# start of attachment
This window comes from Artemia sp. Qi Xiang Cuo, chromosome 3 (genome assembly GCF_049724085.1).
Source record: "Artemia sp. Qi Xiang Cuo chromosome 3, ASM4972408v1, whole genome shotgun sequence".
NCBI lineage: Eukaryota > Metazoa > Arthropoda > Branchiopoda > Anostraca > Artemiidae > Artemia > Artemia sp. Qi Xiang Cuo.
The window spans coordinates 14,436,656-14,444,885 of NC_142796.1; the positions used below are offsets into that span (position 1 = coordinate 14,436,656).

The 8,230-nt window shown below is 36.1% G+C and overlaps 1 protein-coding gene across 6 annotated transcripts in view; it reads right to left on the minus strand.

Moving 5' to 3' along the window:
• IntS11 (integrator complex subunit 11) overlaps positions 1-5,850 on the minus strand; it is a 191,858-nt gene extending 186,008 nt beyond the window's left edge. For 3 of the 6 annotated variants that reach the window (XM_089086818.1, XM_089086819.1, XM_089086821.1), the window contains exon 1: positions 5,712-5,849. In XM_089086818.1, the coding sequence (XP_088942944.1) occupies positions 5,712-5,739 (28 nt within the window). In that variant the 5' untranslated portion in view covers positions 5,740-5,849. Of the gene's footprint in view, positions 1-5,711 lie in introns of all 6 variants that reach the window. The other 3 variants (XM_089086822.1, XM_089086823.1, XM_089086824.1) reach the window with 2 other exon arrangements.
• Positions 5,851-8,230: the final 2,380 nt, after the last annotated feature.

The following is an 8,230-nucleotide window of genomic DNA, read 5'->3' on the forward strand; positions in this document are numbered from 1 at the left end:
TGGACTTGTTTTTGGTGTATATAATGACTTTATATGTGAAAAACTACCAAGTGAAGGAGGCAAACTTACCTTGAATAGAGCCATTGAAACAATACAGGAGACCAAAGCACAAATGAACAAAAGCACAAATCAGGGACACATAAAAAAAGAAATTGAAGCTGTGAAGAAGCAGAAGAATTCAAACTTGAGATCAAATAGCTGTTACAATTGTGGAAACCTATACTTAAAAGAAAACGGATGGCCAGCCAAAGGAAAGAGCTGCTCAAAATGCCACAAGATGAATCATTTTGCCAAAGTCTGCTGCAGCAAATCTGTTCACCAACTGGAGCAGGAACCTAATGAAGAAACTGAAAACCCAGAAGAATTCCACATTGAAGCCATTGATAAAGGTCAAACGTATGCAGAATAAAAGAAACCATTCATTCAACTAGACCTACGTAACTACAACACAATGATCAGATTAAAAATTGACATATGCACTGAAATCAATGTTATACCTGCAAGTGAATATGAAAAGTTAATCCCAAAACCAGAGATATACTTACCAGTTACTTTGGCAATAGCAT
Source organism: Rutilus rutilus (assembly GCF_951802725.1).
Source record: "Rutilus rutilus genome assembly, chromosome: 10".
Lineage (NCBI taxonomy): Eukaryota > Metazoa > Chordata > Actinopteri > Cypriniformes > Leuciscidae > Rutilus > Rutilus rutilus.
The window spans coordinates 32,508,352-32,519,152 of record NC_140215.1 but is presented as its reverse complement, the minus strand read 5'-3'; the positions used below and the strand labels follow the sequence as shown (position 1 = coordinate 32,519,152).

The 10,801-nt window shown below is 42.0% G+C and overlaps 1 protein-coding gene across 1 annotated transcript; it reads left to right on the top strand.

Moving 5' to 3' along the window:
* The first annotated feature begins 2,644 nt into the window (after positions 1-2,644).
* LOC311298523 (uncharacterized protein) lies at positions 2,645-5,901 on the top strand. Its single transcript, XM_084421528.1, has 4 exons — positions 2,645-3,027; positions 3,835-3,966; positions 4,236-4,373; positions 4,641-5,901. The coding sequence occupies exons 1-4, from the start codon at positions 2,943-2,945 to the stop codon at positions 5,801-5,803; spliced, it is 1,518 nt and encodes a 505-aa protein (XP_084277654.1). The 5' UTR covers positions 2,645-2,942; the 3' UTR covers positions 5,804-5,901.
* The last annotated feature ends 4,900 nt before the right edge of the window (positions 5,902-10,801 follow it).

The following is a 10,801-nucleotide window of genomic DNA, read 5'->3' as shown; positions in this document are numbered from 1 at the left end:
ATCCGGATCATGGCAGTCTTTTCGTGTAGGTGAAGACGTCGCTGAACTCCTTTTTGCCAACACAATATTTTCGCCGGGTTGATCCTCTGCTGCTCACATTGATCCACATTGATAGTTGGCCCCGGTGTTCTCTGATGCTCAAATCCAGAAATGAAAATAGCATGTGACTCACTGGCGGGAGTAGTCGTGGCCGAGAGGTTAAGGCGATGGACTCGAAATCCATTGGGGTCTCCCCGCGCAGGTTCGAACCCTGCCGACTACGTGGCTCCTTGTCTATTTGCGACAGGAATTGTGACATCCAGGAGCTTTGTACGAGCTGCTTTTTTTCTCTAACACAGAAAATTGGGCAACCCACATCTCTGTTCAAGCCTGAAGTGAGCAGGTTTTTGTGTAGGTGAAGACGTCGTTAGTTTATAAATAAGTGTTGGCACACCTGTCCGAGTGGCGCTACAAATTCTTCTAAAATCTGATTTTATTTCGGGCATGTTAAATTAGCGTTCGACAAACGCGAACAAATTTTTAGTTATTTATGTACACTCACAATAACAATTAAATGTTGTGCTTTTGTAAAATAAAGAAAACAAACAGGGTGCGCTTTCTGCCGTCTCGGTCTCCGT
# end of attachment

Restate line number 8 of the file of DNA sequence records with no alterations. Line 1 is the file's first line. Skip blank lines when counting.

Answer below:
• Positions 5,851-8,230: the final 2,380 nt, after the last annotated feature.